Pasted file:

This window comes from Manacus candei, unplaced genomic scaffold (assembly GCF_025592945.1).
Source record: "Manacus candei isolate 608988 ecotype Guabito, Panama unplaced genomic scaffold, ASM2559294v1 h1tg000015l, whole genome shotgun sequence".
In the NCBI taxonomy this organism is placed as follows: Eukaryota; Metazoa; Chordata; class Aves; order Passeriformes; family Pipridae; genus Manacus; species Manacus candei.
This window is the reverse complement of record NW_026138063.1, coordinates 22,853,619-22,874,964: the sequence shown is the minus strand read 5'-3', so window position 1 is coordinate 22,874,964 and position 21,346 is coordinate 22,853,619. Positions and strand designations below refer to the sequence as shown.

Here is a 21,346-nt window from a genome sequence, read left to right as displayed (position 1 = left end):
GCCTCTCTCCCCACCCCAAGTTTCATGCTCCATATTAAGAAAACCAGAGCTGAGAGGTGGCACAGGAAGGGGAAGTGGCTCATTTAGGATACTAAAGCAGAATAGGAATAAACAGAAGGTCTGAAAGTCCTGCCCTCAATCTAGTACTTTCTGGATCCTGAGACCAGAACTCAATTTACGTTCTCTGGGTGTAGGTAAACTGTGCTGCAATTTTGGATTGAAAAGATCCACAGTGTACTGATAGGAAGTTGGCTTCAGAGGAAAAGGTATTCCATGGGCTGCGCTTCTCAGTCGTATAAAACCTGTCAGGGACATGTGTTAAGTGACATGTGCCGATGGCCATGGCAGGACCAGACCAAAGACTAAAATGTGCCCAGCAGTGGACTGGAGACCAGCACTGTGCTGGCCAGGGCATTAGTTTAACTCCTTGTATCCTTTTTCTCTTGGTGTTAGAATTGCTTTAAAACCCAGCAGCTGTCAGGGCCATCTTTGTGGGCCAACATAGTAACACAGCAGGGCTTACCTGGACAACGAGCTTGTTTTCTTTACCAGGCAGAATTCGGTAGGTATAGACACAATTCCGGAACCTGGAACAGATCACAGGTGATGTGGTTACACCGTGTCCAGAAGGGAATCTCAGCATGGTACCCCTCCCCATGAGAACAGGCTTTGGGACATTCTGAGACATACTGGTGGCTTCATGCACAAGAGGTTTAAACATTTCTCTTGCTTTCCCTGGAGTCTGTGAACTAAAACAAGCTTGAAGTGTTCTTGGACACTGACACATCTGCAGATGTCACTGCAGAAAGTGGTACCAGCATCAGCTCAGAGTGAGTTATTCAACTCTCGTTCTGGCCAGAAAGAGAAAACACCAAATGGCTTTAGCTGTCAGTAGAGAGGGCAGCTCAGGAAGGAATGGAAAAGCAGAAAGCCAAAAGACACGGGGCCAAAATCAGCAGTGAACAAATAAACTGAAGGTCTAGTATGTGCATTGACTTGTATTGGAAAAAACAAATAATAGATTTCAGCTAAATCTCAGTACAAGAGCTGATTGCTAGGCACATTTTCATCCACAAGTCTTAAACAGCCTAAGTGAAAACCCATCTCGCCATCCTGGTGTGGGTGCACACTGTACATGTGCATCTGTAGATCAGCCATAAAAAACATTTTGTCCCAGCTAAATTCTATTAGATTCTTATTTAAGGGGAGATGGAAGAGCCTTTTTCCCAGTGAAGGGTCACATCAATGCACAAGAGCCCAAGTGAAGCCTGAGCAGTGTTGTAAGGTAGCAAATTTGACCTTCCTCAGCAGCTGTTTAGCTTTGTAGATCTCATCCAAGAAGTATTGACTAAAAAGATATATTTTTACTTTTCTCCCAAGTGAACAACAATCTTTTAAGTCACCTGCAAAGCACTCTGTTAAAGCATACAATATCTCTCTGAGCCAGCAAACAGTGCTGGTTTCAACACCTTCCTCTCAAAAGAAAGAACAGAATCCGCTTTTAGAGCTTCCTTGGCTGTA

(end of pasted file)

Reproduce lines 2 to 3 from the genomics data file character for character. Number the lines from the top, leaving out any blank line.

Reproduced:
Source record: "Manacus candei isolate 608988 ecotype Guabito, Panama unplaced genomic scaffold, ASM2559294v1 h1tg000015l, whole genome shotgun sequence".
In the NCBI taxonomy this organism is placed as follows: Eukaryota; Metazoa; Chordata; class Aves; order Passeriformes; family Pipridae; genus Manacus; species Manacus candei.